Other Stories/ Historias Bravas
According to my research, the act of remembering is an unstable and profoundly unreliable process. The more we “remember” an event the more we are likely to change it with time.
Departing from this thought, I began questioning the role of photography and its relationship to memory, specifically what it intends to preserve.
Since 2008, I have been working on Other Stories/Historias Bravas, a project where I revisit events from my youth that were never recorded. In this project, I re-stage scenarios taken from my memory and with the collaboration of my immediate family I recreate these memories.
I chose to recreate moments that helped shaped my interpretation of the world and my identity. These memories are either connected to local folklore, such as the act of passing an egg around the body to find out what illness the person has, or connected to my own family's tradition (and sometimes inventions) as praying to the rain or showering with the eldest person to gain wisdom in life. My intention is to capture these events with the utmost accuracy.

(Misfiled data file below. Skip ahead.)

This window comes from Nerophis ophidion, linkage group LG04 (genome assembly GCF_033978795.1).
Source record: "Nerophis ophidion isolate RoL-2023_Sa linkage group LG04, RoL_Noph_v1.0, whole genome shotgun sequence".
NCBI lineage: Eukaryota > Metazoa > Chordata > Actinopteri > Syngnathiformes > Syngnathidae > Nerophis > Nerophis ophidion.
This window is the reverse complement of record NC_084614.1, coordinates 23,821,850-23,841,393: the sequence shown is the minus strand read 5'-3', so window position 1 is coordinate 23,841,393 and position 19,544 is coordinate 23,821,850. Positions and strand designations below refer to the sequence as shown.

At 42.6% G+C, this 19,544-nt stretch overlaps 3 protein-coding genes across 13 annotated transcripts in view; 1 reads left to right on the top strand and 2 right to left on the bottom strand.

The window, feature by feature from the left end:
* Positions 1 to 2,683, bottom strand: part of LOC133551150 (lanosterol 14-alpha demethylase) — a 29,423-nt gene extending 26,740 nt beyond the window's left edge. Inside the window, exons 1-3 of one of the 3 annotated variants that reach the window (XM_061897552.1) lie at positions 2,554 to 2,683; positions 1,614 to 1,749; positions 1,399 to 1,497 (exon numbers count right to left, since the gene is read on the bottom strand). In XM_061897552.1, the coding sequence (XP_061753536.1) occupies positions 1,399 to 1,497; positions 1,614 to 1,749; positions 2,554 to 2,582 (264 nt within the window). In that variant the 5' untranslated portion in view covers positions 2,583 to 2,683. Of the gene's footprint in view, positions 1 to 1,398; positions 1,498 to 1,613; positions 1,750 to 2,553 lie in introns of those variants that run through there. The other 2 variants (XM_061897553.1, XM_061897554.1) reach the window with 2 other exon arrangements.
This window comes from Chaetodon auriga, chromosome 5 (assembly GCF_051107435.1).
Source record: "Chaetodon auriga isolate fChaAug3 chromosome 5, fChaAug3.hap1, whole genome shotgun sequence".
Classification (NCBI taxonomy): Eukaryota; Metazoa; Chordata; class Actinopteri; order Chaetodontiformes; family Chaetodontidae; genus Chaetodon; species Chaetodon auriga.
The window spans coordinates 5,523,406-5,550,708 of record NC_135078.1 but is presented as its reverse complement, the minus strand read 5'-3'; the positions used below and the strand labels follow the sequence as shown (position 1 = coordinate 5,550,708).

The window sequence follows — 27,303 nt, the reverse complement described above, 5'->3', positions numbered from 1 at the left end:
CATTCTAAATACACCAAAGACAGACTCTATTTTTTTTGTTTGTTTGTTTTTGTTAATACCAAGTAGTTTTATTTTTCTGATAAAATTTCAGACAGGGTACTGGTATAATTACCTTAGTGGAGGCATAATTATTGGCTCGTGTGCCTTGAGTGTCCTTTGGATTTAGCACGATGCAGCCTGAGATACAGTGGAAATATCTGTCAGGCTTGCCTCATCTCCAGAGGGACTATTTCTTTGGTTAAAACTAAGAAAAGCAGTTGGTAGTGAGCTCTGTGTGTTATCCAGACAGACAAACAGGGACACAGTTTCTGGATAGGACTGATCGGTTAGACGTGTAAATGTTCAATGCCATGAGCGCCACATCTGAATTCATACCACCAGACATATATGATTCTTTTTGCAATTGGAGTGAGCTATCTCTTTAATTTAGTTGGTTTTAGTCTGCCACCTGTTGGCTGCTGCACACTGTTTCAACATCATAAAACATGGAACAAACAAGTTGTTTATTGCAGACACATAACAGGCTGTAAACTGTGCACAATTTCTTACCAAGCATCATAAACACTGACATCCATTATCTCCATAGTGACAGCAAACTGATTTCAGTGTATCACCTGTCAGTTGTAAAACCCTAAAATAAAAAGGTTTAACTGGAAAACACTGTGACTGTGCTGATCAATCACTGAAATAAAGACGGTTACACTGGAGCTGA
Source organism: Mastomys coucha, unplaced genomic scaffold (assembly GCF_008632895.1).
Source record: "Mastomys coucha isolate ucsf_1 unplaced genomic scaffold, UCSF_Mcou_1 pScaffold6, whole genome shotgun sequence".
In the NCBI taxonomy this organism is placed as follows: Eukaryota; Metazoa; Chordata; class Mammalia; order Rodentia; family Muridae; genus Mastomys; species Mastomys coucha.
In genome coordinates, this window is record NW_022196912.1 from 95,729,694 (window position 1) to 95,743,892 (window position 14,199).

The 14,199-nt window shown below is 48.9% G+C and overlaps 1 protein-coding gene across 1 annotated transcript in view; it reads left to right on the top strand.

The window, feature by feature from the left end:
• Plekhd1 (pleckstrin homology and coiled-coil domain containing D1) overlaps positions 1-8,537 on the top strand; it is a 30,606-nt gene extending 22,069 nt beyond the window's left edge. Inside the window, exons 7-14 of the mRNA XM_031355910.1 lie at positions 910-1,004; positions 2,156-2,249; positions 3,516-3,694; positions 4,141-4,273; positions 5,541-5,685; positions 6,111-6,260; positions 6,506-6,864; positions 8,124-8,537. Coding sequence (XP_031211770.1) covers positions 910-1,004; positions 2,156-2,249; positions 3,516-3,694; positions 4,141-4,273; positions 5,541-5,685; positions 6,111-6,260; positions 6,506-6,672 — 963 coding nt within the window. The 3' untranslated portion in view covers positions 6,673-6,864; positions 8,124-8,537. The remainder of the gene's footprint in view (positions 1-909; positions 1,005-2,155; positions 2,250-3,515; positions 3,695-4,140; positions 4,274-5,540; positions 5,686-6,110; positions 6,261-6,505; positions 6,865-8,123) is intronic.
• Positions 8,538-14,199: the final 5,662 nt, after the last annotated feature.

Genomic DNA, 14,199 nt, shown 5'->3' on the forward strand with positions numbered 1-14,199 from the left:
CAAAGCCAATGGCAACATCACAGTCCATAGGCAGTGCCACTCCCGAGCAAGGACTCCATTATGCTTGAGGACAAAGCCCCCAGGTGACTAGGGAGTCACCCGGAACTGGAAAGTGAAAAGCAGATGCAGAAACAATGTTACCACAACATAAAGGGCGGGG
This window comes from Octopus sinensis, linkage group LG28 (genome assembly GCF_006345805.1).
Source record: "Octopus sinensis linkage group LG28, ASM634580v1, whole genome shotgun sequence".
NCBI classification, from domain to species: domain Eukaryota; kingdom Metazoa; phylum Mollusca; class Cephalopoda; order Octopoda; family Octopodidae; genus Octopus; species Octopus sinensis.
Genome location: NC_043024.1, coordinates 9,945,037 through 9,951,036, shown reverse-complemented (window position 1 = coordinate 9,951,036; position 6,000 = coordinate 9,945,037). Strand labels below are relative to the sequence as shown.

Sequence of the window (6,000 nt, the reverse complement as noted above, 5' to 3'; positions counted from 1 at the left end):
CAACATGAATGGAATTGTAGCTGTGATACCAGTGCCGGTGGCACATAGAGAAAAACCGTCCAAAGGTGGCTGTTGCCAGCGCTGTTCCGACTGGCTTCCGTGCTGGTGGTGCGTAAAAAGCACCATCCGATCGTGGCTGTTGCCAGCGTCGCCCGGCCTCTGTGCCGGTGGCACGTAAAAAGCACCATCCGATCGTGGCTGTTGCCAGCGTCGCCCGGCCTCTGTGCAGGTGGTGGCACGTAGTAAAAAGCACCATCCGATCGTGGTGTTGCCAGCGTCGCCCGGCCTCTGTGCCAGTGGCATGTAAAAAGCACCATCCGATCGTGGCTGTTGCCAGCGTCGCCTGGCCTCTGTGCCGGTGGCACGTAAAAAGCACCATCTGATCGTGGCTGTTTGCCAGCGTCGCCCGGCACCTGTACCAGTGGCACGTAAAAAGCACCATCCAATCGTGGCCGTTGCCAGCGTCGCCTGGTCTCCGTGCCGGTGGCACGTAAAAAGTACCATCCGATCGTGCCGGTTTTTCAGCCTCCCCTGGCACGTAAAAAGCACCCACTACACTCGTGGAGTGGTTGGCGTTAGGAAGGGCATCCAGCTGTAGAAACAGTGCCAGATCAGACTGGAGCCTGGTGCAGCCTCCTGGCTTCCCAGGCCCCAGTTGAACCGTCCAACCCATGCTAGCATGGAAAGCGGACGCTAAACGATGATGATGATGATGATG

Though, Other Stories is an examination of my personal memories, I draw from my bi-cultural upbringing to explore broader issues such as globalization, migration and women’s relation and myth. These re-enactments, while personal, address situations that are universal, particularly in relation to migration, and women's issues; as preserving tradition while integrating them with contemporary life.
Although, staged, this project is not meant to convey a romanticized vision of my experiences; rather they are meant to provide a means for reflection and a search for truthfulness.